Empirical certainty and the theory of important criteria

Inquiry: An Interdisciplinary Journal of Philosophy 10 (1-4):21 – 37 (1967)
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Abstract

Philosophers frequently treat certainty as some sort of absolute, while ordinary men typically do not. According to the Theory of Important Criteria, on which the present paper is based, this difference is not to be explained in terms of ambiguity or vagueness in the word?certain?, but rather in terms of disagreement between ordinary men and philosophers as to the importance of one of the criteria of the ordinary sense of?certain?. I argue that there is reason to think that certainty is some sort of absolute, and thus that no empirical statement is certain. And in any case, the problem of empirical certainty is not a pseudo?problem, as metaphilosophers like Wittgenstein and Wisdom have thought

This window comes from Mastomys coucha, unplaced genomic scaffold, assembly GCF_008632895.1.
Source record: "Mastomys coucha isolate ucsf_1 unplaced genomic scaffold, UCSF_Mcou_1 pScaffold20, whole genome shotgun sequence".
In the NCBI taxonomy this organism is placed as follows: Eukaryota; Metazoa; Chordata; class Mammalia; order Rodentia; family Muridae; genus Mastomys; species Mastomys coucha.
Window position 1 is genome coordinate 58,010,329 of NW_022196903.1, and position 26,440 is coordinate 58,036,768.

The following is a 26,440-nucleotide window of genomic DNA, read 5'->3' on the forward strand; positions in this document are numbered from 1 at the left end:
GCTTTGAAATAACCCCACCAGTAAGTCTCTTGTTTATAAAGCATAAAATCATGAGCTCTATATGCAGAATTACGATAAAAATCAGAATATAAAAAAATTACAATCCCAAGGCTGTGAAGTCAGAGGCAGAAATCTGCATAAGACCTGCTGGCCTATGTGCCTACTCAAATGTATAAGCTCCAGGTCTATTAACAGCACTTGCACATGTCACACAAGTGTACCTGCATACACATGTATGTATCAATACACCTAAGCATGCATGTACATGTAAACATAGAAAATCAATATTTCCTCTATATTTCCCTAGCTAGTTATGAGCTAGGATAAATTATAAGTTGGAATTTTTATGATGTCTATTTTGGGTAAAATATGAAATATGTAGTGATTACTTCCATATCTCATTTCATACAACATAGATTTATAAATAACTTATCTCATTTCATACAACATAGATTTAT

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Citations of this work

Free will, determinism, and the theory of important criteria.Michael A. Slote - 1969 - Inquiry: An Interdisciplinary Journal of Philosophy 12 (1-4):317-38.

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References found in this work

Sense and certainty.Nelson Goodman - 1952 - Philosophical Review 61 (2):160-167.
I.—Common-Sense Propositions and Philosophical Paradoxes.C. A. Campbell - 1945 - Proceedings of the Aristotelian Society 45 (1):1-26.
Ordinary language and absolute certainty.Paul Edwards - 1950 - Philosophical Studies 1 (1):8 - 16.

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